Laviage accused Sgt. Jesse Fite for being unprofessional at times during the investigation. On one occasion, during an inspection of C&D Scrap Metal in December 2015, Fite walked around the counter and pressed a silent alarm behind the company’s counter, believing it would open the front door to a colleague, according to a lawsuit. The police rushed to the scene but of course found no emergency.

Jay R. Jordan / Jay Jordan, Staff

Yet Fite continued to lobby until March 2016, when he filed a complaint against Laviage. In a request for Laviage’s arrest warrant, Fite accused the junkyard of “intentionally and knowingly” failing to report these scrap purchases to the DPS. Nowhere in the application did it state that Laviage stated that he was aware of the problem and that he was actively trying to correct it.

A judge has found probable cause for Laviage’s arrest based on the request. Several Houston police officers arrested him shortly after at his now closed Heights location. In September 2018, a jury found Laviage not guilty of the misdemeanor charge and the case was struck from its record. In December of the same year, Laviage filed a complaint in Harris County against Fite for false arrest and malicious prosecution, which was ultimately transferred to federal court for the Southern District of Texas.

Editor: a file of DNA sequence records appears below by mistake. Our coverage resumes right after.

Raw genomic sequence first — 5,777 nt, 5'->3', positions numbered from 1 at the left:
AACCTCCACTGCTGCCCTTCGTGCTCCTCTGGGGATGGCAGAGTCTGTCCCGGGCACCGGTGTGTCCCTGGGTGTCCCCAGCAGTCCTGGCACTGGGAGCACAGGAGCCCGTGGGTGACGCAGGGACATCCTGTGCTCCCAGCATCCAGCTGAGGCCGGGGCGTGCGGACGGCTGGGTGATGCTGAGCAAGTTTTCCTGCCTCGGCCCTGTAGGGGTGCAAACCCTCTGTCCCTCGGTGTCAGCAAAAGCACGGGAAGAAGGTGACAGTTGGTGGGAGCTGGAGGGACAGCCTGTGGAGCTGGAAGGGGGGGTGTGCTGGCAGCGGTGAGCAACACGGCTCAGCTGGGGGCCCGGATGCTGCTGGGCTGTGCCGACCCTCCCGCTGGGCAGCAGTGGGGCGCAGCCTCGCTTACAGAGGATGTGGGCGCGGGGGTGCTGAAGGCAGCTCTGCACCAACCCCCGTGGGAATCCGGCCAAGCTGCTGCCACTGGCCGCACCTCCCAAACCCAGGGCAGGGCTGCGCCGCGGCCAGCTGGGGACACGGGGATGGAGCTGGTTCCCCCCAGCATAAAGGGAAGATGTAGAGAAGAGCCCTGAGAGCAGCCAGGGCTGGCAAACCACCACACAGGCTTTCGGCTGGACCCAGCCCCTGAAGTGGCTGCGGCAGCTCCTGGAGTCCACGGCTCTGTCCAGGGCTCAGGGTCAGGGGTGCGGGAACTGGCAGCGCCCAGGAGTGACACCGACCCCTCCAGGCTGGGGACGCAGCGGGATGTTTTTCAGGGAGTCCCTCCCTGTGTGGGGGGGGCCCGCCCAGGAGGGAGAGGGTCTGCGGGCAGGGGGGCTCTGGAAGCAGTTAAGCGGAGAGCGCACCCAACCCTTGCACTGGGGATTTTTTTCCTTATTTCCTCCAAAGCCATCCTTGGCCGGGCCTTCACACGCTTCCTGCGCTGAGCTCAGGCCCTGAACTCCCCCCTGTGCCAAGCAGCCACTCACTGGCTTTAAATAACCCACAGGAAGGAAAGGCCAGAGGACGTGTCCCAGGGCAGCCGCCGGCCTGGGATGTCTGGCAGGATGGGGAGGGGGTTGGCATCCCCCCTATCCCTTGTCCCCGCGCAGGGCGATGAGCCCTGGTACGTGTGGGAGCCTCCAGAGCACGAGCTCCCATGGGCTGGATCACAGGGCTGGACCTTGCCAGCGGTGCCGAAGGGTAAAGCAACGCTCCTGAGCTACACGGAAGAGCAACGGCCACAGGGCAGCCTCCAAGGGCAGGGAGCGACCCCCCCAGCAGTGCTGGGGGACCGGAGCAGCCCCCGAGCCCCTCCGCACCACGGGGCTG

“These types of decisions have such a profound impact on businesses, individuals and families,” said Laviage’s attorney, Michael Wynne. “It is a sacred duty to be precise when one decides to disrupt all this and not to take upon oneself, as a police officer, to be vigilant or reckless before disrupting so deeply people’s lives, as in this case, Dennis’. “

Fite is represented by attorneys from the City of Houston Legal Department as well as the Harris County Attorney’s Office. It is not known why a county attorney is on the case. None of the lawyers could be reached for comment. Attempts to reach Fite were unsuccessful.